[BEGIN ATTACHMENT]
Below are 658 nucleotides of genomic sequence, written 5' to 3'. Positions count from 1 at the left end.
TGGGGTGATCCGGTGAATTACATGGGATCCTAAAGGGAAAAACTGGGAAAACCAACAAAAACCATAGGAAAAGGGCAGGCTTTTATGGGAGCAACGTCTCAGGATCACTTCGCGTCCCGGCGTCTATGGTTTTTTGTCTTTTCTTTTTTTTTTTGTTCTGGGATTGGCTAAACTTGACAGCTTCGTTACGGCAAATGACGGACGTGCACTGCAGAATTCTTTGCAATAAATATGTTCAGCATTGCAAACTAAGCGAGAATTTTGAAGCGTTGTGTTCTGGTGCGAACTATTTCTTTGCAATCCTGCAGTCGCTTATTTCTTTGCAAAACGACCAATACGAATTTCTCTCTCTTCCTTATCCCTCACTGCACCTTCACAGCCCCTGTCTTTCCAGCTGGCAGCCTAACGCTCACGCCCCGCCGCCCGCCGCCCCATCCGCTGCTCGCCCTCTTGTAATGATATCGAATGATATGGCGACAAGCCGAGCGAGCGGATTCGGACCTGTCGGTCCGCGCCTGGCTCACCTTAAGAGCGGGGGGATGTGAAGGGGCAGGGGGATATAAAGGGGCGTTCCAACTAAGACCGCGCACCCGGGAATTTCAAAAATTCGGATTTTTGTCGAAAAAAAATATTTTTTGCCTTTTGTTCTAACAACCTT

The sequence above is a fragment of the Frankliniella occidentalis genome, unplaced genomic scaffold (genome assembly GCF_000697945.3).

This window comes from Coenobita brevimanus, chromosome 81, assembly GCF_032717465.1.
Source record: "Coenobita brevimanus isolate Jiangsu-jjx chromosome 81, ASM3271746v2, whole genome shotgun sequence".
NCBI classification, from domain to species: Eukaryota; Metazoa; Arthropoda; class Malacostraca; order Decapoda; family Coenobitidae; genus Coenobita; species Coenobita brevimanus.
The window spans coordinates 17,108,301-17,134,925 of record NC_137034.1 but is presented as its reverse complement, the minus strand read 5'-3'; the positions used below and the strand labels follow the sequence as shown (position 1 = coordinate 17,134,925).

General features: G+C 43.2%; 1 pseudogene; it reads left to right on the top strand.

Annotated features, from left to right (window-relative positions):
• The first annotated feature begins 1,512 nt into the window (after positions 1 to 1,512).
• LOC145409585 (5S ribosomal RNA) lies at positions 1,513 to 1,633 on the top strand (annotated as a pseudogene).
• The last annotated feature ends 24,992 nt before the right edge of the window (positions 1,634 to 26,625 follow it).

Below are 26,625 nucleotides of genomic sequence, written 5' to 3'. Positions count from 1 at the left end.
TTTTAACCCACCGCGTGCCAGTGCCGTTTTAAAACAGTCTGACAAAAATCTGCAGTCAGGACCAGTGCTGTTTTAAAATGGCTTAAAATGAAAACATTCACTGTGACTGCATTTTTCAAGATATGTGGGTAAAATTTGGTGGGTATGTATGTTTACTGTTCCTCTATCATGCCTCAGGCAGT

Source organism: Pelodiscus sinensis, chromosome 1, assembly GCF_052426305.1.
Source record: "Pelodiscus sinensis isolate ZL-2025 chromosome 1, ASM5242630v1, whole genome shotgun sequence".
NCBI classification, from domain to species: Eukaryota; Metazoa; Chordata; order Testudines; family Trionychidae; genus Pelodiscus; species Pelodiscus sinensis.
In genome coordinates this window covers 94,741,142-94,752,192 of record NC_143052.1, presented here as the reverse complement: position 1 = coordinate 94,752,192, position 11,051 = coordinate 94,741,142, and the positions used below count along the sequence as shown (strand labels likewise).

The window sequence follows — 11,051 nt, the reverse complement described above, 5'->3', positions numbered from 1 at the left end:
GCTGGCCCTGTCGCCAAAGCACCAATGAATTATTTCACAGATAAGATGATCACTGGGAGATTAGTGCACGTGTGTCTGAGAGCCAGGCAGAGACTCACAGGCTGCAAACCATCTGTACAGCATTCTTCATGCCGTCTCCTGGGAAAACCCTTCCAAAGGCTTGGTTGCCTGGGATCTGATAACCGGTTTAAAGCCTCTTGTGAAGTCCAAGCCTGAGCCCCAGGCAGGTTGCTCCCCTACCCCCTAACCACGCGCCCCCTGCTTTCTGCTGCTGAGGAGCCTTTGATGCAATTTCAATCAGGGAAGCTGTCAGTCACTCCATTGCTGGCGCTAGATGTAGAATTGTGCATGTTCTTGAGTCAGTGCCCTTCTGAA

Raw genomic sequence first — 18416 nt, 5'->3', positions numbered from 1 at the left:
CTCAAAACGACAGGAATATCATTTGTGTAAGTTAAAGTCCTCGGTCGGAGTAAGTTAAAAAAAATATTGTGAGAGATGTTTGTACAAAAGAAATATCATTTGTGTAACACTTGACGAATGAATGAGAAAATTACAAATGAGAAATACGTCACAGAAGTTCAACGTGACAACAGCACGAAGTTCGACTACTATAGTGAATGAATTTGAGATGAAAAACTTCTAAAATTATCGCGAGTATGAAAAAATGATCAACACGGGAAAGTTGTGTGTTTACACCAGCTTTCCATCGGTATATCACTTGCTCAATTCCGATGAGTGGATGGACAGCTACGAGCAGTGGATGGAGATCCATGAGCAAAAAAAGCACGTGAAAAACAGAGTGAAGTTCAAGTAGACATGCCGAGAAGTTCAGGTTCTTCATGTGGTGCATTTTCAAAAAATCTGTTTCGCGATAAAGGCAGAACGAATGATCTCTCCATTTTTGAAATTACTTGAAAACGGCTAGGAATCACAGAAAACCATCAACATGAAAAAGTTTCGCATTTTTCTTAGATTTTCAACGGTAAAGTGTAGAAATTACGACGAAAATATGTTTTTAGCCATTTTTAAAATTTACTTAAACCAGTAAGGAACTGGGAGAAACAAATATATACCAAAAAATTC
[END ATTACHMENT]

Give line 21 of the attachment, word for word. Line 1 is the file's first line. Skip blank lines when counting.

Raw genomic sequence first — 18416 nt, 5'->3', positions numbered from 1 at the left: